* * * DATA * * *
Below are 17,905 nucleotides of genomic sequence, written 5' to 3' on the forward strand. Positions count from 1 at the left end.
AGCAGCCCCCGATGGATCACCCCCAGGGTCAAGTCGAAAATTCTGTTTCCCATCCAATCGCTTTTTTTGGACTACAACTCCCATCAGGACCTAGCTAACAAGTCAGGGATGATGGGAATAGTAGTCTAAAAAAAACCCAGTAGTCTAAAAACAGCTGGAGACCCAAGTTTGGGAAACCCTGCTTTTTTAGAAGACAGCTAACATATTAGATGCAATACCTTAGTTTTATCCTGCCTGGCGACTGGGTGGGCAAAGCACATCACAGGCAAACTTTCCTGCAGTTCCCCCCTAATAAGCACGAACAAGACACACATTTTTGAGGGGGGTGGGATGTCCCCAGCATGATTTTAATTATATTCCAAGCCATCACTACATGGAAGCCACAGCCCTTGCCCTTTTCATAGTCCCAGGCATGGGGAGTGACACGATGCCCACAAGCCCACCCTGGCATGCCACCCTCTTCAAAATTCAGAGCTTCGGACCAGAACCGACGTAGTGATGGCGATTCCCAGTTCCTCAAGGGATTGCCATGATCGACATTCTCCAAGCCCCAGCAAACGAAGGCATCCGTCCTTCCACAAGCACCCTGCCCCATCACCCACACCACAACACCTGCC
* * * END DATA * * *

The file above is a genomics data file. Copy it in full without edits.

Below are 17,905 nucleotides of genomic sequence, written 5' to 3' on the forward strand. Positions count from 1 at the left end.
AGCAGCCCCCGATGGATCACCCCCAGGGTCAAGTCGAAAATTCTGTTTCCCATCCAATCGCTTTTTTTGGACTACAACTCCCATCAGGACCTAGCTAACAAGTCAGGGATGATGGGAATAGTAGTCTAAAAAAAACCCAGTAGTCTAAAAACAGCTGGAGACCCAAGTTTGGGAAACCCTGCTTTTTTAGAAGACAGCTAACATATTAGATGCAATACCTTAGTTTTATCCTGCCTGGCGACTGGGTGGGCAAAGCACATCACAGGCAAACTTTCCTGCAGTTCCCCCCTAATAAGCACGAACAAGACACACATTTTTGAGGGGGGTGGGATGTCCCCAGCATGATTTTAATTATATTCCAAGCCATCACTACATGGAAGCCACAGCCCTTGCCCTTTTCATAGTCCCAGGCATGGGGAGTGACACGATGCCCACAAGCCCACCCTGGCATGCCACCCTCTTCAAAATTCAGAGCTTCGGACCAGAACCGACGTAGTGATGGCGATTCCCAGTTCCTCAAGGGATTGCCATGATCGACATTCTCCAAGCCCCAGCAAACGAAGGCATCCGTCCTTCCACAAGCACCCTGCCCCATCACCCACACCACAACACCTGCC